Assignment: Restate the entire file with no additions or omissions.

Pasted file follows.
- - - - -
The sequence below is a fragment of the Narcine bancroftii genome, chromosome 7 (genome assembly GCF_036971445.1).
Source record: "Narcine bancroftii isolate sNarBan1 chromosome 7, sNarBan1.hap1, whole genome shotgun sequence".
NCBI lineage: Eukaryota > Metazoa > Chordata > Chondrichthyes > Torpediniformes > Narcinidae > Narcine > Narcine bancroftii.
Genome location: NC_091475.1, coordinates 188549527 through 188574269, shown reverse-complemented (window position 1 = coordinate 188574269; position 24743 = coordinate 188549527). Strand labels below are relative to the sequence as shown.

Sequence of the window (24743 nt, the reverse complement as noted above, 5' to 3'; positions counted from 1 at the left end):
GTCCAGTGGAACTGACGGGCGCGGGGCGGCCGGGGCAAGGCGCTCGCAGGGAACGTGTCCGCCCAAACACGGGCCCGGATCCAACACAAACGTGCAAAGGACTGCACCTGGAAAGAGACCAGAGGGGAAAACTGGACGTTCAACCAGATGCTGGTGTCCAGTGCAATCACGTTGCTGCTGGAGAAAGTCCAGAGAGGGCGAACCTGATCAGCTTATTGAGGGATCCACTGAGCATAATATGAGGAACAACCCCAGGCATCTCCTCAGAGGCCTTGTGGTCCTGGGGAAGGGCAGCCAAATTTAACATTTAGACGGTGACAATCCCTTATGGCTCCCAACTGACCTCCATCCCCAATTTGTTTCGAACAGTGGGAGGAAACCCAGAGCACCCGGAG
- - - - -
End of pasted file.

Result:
The sequence below is a fragment of the Narcine bancroftii genome, chromosome 7 (genome assembly GCF_036971445.1).
Source record: "Narcine bancroftii isolate sNarBan1 chromosome 7, sNarBan1.hap1, whole genome shotgun sequence".
NCBI lineage: Eukaryota > Metazoa > Chordata > Chondrichthyes > Torpediniformes > Narcinidae > Narcine > Narcine bancroftii.
Genome location: NC_091475.1, coordinates 188549527 through 188574269, shown reverse-complemented (window position 1 = coordinate 188574269; position 24743 = coordinate 188549527). Strand labels below are relative to the sequence as shown.

Sequence of the window (24743 nt, the reverse complement as noted above, 5' to 3'; positions counted from 1 at the left end):
GTCCAGTGGAACTGACGGGCGCGGGGCGGCCGGGGCAAGGCGCTCGCAGGGAACGTGTCCGCCCAAACACGGGCCCGGATCCAACACAAACGTGCAAAGGACTGCACCTGGAAAGAGACCAGAGGGGAAAACTGGACGTTCAACCAGATGCTGGTGTCCAGTGCAATCACGTTGCTGCTGGAGAAAGTCCAGAGAGGGCGAACCTGATCAGCTTATTGAGGGATCCACTGAGCATAATATGAGGAACAACCCCAGGCATCTCCTCAGAGGCCTTGTGGTCCTGGGGAAGGGCAGCCAAATTTAACATTTAGACGGTGACAATCCCTTATGGCTCCCAACTGACCTCCATCCCCAATTTGTTTCGAACAGTGGGAGGAAACCCAGAGCACCCGGAG